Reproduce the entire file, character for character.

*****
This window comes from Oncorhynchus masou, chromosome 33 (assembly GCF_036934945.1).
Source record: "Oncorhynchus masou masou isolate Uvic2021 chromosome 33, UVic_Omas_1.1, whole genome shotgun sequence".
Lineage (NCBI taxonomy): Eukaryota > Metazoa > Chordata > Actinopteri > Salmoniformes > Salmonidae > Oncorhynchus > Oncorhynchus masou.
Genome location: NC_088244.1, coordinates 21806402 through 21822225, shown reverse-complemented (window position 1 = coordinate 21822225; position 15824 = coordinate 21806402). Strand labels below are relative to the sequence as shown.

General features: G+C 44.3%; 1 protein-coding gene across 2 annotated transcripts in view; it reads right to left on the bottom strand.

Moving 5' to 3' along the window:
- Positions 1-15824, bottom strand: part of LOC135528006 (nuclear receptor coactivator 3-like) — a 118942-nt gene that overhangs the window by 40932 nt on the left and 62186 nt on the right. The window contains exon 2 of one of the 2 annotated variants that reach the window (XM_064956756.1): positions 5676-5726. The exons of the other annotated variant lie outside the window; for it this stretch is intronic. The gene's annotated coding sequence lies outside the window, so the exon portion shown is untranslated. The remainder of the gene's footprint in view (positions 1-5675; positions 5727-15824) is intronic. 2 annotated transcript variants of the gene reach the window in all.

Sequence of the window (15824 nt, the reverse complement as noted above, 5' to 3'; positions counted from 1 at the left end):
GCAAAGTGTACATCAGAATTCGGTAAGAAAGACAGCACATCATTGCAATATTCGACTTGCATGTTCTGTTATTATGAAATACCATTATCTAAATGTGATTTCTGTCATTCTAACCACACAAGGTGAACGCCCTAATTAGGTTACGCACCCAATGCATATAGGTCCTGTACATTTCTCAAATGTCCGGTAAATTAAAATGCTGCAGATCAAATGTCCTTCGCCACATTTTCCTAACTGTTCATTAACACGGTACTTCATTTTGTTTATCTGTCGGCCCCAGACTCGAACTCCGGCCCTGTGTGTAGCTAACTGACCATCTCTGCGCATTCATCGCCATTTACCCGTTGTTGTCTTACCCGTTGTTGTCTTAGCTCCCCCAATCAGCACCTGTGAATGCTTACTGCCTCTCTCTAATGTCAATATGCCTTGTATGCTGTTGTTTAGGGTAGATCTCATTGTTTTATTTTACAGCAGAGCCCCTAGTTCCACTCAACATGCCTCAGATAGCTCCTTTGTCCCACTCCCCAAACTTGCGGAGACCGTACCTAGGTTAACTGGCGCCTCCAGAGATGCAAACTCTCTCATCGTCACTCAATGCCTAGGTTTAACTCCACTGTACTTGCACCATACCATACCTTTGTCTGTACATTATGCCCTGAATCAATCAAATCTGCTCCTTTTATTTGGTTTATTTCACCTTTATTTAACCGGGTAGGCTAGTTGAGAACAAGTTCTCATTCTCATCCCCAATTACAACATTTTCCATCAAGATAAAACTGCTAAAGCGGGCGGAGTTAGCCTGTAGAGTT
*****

This window comes from Oncorhynchus masou, chromosome 33 (assembly GCF_036934945.1).
Source record: "Oncorhynchus masou masou isolate Uvic2021 chromosome 33, UVic_Omas_1.1, whole genome shotgun sequence".
Lineage (NCBI taxonomy): Eukaryota > Metazoa > Chordata > Actinopteri > Salmoniformes > Salmonidae > Oncorhynchus > Oncorhynchus masou.
Genome location: NC_088244.1, coordinates 21806402 through 21822225, shown reverse-complemented (window position 1 = coordinate 21822225; position 15824 = coordinate 21806402). Strand labels below are relative to the sequence as shown.

General features: G+C 44.3%; 1 protein-coding gene across 2 annotated transcripts in view; it reads right to left on the bottom strand.

Moving 5' to 3' along the window:
- Positions 1-15824, bottom strand: part of LOC135528006 (nuclear receptor coactivator 3-like) — a 118942-nt gene that overhangs the window by 40932 nt on the left and 62186 nt on the right. The window contains exon 2 of one of the 2 annotated variants that reach the window (XM_064956756.1): positions 5676-5726. The exons of the other annotated variant lie outside the window; for it this stretch is intronic. The gene's annotated coding sequence lies outside the window, so the exon portion shown is untranslated. The remainder of the gene's footprint in view (positions 1-5675; positions 5727-15824) is intronic. 2 annotated transcript variants of the gene reach the window in all.

Sequence of the window (15824 nt, the reverse complement as noted above, 5' to 3'; positions counted from 1 at the left end):
GCAAAGTGTACATCAGAATTCGGTAAGAAAGACAGCACATCATTGCAATATTCGACTTGCATGTTCTGTTATTATGAAATACCATTATCTAAATGTGATTTCTGTCATTCTAACCACACAAGGTGAACGCCCTAATTAGGTTACGCACCCAATGCATATAGGTCCTGTACATTTCTCAAATGTCCGGTAAATTAAAATGCTGCAGATCAAATGTCCTTCGCCACATTTTCCTAACTGTTCATTAACACGGTACTTCATTTTGTTTATCTGTCGGCCCCAGACTCGAACTCCGGCCCTGTGTGTAGCTAACTGACCATCTCTGCGCATTCATCGCCATTTACCCGTTGTTGTCTTACCCGTTGTTGTCTTAGCTCCCCCAATCAGCACCTGTGAATGCTTACTGCCTCTCTCTAATGTCAATATGCCTTGTATGCTGTTGTTTAGGGTAGATCTCATTGTTTTATTTTACAGCAGAGCCCCTAGTTCCACTCAACATGCCTCAGATAGCTCCTTTGTCCCACTCCCCAAACTTGCGGAGACCGTACCTAGGTTAACTGGCGCCTCCAGAGATGCAAACTCTCTCATCGTCACTCAATGCCTAGGTTTAACTCCACTGTACTTGCACCATACCATACCTTTGTCTGTACATTATGCCCTGAATCAATCAAATCTGCTCCTTTTATTTGGTTTATTTCACCTTTATTTAACCGGGTAGGCTAGTTGAGAACAAGTTCTCATTCTCATCCCCAATTACAACATTTTCCATCAAGATAAAACTGCTAAAGCGGGCGGAGTTAGCCTGTAGAGTT